Equipment levels are good, and Volvo is proud of the quality of the audio system in particular. There’s even a digital readout on the rear view mirror telling you which compass direction you’re heading in.

The C30 shares the problem of the S40 in that there is not quite enough gap between the clutch and the central transmission tunnel to rest your left foot while driving. A small, trivial thing maybe, but annoying to live with on a daily basis nevertheless.

One of the biggest issues with the C30 is the space in the rear; it only has two back seats, and the boot is small, but in particular the access to it is very restricted. This is related to the shape and the styling of the car, which is more coupé than practical hatchback, with the rear styling reminiscent of the 1970’s P1800. The overall styling is one of the more fresh and youthful Volvo designs, but it may not be to everyone’s tastes – especially the slightly older driver that is typical of Volvo’s owners.

The C30 does feel much higher quality than most other cars in this class, and it’s also likely that the reliability will be good.

We may have left the issue of safety to the end, after all the talk about the car’s low emissions, but remember that safety is a key component of the Volvo brand. So perhaps not surprisingly, the C30 has a whole host of safety features, and as a result it gets a five-star score in the Euro NCAP crash tests.

If you really want to know all the safety features, here you go: Curtain airbags for both front and rear passengers, safety belt tensioners, Whiplash Protection System (WHIPS) and Side Impact Protection System (SIPS) plus SIPS airbags and an IC (Inflatable Curtain). In addition, every Volvo C30 has DSTC (Dynamic Stability and Traction Control), and ABS brakes with EBD (Electronic Brake Distribution) and EBA (Electronic Brake Assistance). Phew.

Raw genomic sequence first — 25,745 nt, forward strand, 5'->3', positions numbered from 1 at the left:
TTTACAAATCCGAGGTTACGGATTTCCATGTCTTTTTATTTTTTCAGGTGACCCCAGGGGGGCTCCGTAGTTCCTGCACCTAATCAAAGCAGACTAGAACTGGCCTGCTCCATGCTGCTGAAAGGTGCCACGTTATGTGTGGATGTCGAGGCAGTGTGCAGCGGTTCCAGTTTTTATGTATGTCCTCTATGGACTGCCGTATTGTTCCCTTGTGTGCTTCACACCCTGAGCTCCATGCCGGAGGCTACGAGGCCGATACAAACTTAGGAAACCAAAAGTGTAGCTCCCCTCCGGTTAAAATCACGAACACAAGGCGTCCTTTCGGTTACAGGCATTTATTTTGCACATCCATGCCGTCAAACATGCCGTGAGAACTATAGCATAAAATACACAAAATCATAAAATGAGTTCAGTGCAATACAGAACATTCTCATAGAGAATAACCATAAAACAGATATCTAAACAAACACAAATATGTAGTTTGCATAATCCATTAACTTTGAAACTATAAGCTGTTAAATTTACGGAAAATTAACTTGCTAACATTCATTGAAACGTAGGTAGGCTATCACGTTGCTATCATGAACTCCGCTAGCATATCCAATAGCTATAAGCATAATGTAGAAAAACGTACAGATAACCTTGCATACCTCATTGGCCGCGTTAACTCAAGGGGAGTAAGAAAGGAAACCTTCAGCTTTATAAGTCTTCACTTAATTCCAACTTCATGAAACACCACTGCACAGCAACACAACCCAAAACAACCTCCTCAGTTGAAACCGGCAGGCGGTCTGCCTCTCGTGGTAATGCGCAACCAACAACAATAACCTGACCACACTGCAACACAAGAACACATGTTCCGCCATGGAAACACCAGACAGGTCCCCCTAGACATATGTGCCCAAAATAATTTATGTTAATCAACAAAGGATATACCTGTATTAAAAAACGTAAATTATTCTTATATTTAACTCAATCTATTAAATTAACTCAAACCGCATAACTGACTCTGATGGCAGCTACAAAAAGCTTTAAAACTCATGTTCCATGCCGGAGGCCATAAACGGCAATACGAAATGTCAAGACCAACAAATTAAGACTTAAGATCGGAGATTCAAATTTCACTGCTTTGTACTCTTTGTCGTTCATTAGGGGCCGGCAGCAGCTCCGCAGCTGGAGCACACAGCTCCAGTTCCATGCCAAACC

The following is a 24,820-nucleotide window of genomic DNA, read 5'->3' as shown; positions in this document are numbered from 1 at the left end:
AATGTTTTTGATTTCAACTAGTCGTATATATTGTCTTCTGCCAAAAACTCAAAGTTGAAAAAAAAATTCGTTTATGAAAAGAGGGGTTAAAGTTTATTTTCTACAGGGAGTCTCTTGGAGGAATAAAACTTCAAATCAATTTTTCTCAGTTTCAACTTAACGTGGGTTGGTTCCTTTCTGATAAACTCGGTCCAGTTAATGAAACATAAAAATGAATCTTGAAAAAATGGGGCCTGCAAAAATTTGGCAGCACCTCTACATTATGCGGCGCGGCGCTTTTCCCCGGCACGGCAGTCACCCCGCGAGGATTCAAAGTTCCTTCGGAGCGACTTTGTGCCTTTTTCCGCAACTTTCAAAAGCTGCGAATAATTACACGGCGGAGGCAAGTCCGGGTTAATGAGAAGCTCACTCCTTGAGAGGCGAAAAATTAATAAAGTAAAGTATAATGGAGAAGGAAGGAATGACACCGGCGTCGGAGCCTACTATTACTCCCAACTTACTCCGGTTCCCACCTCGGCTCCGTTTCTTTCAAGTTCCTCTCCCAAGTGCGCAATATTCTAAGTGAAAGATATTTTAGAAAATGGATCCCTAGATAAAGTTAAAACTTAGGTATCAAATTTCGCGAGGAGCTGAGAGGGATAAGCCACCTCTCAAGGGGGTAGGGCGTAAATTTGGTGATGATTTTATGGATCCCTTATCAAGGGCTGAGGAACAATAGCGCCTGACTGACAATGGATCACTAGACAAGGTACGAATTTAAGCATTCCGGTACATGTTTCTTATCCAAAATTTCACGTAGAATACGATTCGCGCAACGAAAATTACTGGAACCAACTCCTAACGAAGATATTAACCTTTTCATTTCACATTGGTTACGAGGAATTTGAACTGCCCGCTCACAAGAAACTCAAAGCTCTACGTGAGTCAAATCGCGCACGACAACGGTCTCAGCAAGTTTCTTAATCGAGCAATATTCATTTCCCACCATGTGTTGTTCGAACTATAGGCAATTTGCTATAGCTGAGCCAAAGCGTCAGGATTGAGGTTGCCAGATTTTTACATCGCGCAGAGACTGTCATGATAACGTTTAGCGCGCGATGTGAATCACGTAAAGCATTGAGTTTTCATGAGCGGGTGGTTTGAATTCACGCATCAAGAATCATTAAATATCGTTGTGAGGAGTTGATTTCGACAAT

And this really sums up this car. All cars need a particular place in the market. There have been increasing numbers of green cars, but if you wanted a small green car that also stood for high standards of safety, you may have been disappointed. Now Volvo is filling that niche with the C30.

The C30 1.6D DRIVe is smooth, refined, quiet, comfortable, safe, high quality, easy to drive and of course low emission. Volvo is pretty much correct when it says that the efficiency of this car doesn’t come with any compromises. The main issue with the C30 is the very small boot space, combined with the relatively high price of £17,745.

Fuel economy extra urban: 83.1 mpg

Fuel economy urban: 57.7 mpg

CO2 emissions: 104 g/km

Green rating: VED band B – £35

Weight: 1385 Kg

Company car tax liability (2009/10): 13%

Price: £17,745 (From £15,495 to £21,095)

Insurance group: 8

Power: 107 bhp

Max speed: 118 mph

0-62mph: 11.3 seconds